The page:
Whether you’re writing contemporary action, swords and sorcery fantasy, or science fiction, most authors will come across a fight scene or twenty during their books. Most of us, though, don’t have any actual fighting knowledge. It’s not like we’re out there swinging swords at people on a daily basis (unless you’re a LARPer, which is awesome). This means we need to cross over that mistaken idea of “write what you know” into the territory of writing the unknown. How, though?
It starts with knowing your characters and the purpose of the scene. What do you need to accomplish? Does someone need to get injured? Does someone need to save the day? Write towards that. Also know what kind of style your characters will have. Their builds and history make a lot of difference in how they’ll fight. An archer or marksman won’t have the same hand-to-hand skills as an assassin.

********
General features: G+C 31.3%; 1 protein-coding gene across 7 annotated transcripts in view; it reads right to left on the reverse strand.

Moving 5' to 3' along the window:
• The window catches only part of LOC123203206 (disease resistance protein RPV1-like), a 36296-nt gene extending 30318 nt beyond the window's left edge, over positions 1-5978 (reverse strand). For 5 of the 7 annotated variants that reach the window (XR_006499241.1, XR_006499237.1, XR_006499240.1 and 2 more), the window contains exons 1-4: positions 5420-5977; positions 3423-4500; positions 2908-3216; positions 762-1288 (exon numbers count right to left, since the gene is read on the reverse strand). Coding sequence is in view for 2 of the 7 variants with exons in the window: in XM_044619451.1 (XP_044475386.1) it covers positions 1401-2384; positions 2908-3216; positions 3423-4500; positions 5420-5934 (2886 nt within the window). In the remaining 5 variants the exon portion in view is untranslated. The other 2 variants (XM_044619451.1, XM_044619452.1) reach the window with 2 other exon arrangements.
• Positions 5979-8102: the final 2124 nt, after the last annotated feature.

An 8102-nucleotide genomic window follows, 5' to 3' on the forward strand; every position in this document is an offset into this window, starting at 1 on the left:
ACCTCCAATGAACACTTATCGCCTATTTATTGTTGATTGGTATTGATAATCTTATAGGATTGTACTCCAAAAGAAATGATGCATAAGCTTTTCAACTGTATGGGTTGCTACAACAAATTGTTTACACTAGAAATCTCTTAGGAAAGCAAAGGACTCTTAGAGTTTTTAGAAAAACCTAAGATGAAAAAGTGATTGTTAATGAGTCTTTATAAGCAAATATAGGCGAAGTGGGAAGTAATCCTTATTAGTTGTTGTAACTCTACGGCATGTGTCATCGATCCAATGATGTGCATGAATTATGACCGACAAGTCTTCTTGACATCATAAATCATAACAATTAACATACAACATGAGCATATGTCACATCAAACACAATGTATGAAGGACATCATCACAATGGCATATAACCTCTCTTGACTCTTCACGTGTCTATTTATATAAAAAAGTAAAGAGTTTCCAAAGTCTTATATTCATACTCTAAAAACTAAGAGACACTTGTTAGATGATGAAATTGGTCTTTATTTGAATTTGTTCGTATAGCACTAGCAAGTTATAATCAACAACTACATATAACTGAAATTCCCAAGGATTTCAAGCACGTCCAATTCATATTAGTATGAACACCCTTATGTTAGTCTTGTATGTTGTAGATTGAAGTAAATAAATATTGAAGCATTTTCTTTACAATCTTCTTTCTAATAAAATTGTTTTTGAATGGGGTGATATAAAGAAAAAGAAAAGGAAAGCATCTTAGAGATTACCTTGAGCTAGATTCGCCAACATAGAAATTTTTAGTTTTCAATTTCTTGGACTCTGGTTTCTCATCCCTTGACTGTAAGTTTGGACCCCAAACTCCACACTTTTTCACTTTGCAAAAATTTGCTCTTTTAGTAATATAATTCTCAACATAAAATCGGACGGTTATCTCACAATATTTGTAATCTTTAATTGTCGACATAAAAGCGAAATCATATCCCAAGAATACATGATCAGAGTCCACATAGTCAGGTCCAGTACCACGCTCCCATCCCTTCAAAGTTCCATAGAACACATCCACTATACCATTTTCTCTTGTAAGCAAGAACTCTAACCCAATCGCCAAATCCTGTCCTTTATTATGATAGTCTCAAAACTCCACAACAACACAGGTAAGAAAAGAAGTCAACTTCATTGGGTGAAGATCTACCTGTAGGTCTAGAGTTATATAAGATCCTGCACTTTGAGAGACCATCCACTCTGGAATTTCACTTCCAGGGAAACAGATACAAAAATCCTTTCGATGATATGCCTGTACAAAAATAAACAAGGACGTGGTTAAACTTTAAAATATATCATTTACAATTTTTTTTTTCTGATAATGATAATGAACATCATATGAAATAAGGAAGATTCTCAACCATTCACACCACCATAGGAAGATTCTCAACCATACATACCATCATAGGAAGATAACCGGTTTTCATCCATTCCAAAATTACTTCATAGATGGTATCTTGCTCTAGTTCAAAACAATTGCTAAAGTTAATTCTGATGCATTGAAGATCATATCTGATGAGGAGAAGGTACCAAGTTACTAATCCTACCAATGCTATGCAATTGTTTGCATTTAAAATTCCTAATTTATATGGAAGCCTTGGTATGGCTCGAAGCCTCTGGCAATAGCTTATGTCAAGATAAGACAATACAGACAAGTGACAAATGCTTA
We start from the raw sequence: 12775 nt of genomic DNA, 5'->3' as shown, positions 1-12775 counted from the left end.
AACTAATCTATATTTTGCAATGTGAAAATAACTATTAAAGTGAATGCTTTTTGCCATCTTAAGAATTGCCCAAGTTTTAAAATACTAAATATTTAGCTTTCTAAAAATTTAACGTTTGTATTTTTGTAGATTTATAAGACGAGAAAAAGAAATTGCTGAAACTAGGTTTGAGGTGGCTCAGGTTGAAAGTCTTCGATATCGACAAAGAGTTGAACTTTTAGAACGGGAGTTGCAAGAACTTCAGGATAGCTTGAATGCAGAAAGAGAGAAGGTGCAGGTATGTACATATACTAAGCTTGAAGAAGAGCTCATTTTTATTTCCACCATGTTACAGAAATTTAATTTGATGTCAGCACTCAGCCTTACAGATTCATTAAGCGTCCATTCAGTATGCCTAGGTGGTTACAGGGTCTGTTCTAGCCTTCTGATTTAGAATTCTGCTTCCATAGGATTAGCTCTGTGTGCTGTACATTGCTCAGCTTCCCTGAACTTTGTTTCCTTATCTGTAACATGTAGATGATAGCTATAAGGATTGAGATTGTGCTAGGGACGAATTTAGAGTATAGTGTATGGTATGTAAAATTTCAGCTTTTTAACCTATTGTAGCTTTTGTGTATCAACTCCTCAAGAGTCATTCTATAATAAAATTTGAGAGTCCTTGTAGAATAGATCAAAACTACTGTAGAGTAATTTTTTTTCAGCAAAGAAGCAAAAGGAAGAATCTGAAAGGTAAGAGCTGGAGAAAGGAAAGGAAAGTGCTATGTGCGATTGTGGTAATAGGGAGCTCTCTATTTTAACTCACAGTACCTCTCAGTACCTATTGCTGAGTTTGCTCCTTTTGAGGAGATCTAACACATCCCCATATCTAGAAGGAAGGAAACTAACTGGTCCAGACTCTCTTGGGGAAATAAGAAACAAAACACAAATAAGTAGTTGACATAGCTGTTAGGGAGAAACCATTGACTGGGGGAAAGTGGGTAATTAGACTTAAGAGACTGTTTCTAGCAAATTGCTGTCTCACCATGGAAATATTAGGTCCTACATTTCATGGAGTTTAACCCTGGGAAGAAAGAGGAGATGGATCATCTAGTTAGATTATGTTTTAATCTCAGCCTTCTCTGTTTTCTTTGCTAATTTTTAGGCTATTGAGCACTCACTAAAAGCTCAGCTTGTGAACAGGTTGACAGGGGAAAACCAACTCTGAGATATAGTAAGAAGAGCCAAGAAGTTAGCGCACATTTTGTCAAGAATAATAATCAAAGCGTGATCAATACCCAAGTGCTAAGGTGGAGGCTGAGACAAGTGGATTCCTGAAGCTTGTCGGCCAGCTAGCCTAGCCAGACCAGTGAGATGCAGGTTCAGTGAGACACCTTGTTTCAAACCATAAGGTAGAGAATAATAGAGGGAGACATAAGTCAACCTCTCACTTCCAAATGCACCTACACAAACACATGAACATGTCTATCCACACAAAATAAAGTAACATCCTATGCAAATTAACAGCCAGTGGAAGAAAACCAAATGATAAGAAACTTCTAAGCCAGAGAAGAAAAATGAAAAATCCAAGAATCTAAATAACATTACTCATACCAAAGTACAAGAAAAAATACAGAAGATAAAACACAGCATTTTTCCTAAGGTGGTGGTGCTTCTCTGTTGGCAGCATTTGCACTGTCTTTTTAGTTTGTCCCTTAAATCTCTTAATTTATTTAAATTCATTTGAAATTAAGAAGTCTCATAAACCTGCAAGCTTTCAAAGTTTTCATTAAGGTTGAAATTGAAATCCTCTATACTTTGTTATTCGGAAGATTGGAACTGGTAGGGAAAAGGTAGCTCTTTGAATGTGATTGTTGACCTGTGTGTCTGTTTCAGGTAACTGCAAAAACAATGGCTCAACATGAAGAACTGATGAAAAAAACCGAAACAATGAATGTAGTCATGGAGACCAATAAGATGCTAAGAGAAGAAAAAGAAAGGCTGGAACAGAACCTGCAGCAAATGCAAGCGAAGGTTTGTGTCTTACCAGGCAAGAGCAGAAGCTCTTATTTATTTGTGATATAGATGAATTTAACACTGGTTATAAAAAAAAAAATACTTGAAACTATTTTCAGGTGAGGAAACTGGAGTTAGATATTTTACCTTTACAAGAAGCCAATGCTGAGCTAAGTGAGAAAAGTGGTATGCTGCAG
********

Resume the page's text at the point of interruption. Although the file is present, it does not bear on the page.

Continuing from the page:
There are also a lot of misconceptions about what’s important in a fight. It’s not all fists and feet. You also need to consider what’s around the characters that may hinder or help them. Listen for more tips as Ley and Leigh discuss what really matters in a fight and how to work through one even if you don’t have any combat experience.
First aired December 13, 2021.
This is an example grid from one of Ley’s current works. Use the columns to track people and objects, and the rows to track beats in the story (what everyone is doing in each key moment). Just because it’s in the chart doesn’t mean it needs to be written into the scene, and not everything needs to be doing something every moment.